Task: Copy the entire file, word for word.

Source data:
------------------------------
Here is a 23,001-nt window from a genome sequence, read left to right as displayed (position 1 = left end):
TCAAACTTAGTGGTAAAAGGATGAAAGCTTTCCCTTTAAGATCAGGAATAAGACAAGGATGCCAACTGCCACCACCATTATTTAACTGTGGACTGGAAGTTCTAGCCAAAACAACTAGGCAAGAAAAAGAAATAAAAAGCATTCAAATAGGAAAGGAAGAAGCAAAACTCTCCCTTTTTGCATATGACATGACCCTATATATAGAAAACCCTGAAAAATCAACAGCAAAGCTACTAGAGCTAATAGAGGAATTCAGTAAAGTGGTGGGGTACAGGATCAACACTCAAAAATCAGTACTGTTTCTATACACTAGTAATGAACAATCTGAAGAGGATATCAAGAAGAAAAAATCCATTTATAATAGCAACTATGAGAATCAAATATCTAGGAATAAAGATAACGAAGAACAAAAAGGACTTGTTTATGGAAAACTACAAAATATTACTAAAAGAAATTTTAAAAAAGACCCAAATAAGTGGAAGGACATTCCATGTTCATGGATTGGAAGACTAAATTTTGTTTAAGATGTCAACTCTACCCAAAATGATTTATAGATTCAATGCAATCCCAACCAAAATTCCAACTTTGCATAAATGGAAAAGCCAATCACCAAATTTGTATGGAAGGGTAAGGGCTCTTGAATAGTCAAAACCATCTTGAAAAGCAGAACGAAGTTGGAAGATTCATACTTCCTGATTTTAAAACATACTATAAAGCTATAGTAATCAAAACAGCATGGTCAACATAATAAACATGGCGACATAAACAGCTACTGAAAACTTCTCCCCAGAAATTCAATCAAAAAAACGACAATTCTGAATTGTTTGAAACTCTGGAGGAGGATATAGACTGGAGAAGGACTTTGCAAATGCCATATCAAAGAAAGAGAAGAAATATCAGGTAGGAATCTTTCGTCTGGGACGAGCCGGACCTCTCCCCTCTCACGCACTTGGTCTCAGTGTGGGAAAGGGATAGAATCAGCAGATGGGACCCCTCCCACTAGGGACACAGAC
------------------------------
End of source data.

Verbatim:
Here is a 23,001-nt window from a genome sequence, read left to right as displayed (position 1 = left end):
TCAAACTTAGTGGTAAAAGGATGAAAGCTTTCCCTTTAAGATCAGGAATAAGACAAGGATGCCAACTGCCACCACCATTATTTAACTGTGGACTGGAAGTTCTAGCCAAAACAACTAGGCAAGAAAAAGAAATAAAAAGCATTCAAATAGGAAAGGAAGAAGCAAAACTCTCCCTTTTTGCATATGACATGACCCTATATATAGAAAACCCTGAAAAATCAACAGCAAAGCTACTAGAGCTAATAGAGGAATTCAGTAAAGTGGTGGGGTACAGGATCAACACTCAAAAATCAGTACTGTTTCTATACACTAGTAATGAACAATCTGAAGAGGATATCAAGAAGAAAAAATCCATTTATAATAGCAACTATGAGAATCAAATATCTAGGAATAAAGATAACGAAGAACAAAAAGGACTTGTTTATGGAAAACTACAAAATATTACTAAAAGAAATTTTAAAAAAGACCCAAATAAGTGGAAGGACATTCCATGTTCATGGATTGGAAGACTAAATTTTGTTTAAGATGTCAACTCTACCCAAAATGATTTATAGATTCAATGCAATCCCAACCAAAATTCCAACTTTGCATAAATGGAAAAGCCAATCACCAAATTTGTATGGAAGGGTAAGGGCTCTTGAATAGTCAAAACCATCTTGAAAAGCAGAACGAAGTTGGAAGATTCATACTTCCTGATTTTAAAACATACTATAAAGCTATAGTAATCAAAACAGCATGGTCAACATAATAAACATGGCGACATAAACAGCTACTGAAAACTTCTCCCCAGAAATTCAATCAAAAAAACGACAATTCTGAATTGTTTGAAACTCTGGAGGAGGATATAGACTGGAGAAGGACTTTGCAAATGCCATATCAAAGAAAGAGAAGAAATATCAGGTAGGAATCTTTCGTCTGGGACGAGCCGGACCTCTCCCCTCTCACGCACTTGGTCTCAGTGTGGGAAAGGGATAGAATCAGCAGATGGGACCCCTCCCACTAGGGACACAGAC